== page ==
The most compelling moments in Ivory Tower, a documentary that debuted in theaters on Thursday, all surround Cooper Union, a historically free college that will, this fall, charge tuition for the first time in its 155-year-history. The standoff between student protesters and Cooper administrators boiled over into the occupation of president Jamshed Bharucha’s office, all of which played out during the making of the film. The footage of the standoff, inside the office, is incredible, and so, so depressing. The head of finance at Cooper comes in and says, “First let me say, I’d rather you just leave.” A member of the board comes in and explains, “The numbers are what they are, however they got there, that’s where they are.”
It’s crazy that we need a film to stoke outrage at the cost of higher education. Tuition has increased 1,200% in 30 years, a far faster rise in cost than any other good or service, including houses and food. Part of the problem is that the problem seems so persistent, the numbers so gargantuan, that it's difficult to know where to even begin, much less go from here.
Hints of a better way forward, if not quite concrete solutions--as well as a healthy bit of outrage--can be found in Ivory Tower. It should come as little surprise, then, that the film comes out of Participant Media, which last dissected the education system in the controversial 2010 documentary Waiting for Superman. Think of Ivory Tower as an alarmist, buyer beware-type documentary, only the thing we’re buying has resulted in more than a trillion dollars in outstanding loans and left its average customer $25,000 in debt with zero guarantee of a job.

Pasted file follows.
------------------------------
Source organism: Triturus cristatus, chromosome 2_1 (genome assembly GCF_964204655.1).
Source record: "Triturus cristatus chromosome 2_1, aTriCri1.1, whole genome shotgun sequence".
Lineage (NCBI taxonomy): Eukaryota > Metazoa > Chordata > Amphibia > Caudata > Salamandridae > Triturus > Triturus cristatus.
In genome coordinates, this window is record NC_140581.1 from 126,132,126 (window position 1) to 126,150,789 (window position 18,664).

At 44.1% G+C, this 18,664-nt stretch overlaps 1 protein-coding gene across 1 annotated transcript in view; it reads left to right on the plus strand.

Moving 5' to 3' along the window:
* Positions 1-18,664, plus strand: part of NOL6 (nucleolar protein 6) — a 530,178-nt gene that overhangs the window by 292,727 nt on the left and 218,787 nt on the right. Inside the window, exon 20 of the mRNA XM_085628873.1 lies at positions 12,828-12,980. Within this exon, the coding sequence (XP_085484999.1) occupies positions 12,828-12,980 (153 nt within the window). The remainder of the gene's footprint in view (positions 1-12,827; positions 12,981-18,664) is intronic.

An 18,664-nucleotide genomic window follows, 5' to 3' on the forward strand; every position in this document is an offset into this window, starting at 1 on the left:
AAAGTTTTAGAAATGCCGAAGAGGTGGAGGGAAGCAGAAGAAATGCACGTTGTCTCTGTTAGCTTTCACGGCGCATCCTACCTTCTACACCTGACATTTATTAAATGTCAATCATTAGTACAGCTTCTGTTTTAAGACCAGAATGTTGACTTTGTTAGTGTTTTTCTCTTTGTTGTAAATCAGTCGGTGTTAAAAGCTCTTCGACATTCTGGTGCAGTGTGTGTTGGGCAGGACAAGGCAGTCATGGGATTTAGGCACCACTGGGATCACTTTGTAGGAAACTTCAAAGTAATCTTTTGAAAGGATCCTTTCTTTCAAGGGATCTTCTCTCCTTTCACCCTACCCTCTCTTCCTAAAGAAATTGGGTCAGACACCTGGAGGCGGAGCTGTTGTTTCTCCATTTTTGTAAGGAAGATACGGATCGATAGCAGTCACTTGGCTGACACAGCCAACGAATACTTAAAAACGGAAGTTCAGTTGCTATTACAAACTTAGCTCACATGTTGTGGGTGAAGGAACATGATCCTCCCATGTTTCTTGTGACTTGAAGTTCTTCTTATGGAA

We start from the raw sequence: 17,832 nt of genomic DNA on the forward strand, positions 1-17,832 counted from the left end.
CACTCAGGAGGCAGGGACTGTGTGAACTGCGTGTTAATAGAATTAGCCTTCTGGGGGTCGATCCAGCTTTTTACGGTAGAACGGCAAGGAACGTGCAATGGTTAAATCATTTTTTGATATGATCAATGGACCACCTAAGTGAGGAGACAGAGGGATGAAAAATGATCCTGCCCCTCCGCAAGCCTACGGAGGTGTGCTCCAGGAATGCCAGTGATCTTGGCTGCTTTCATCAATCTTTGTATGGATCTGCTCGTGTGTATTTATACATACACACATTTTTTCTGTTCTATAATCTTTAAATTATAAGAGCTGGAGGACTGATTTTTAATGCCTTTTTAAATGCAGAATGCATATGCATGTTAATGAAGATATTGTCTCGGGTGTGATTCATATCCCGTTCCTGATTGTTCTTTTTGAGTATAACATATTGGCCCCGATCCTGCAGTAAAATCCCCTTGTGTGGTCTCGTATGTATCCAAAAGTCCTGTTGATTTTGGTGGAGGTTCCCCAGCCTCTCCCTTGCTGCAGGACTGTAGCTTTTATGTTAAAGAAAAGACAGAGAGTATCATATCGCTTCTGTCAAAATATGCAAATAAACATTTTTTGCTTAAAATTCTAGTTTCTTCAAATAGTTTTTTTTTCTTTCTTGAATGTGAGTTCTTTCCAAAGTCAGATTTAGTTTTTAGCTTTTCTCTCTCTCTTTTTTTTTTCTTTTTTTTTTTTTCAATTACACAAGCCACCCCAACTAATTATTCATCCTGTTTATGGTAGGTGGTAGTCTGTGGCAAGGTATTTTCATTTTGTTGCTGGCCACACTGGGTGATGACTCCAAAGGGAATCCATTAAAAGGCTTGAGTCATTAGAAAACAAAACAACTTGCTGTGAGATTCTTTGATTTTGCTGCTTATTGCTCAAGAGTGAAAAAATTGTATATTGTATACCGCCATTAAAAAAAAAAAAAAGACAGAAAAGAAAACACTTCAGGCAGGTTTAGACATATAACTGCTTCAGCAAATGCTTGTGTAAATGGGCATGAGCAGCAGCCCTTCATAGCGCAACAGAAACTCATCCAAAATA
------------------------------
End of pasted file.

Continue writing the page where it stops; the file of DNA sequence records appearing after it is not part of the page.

The story begins in the Ivy League, at Columbia and Harvard, where professors speak of a coming apocalypse. The system, you see, is broken, and it goes back to the very beginning of universities in America. Clayton Christensen, the famed Harvard Business School professor, explains how Harvard is really the “DNA of higher education,” and how, “as it passed that DNA down to everyone else, it created a race.” The race is for prestige, but how does a college build prestige? Not through the simple education of young people, but awards, which are almost never given for the ability to give a really great lecture.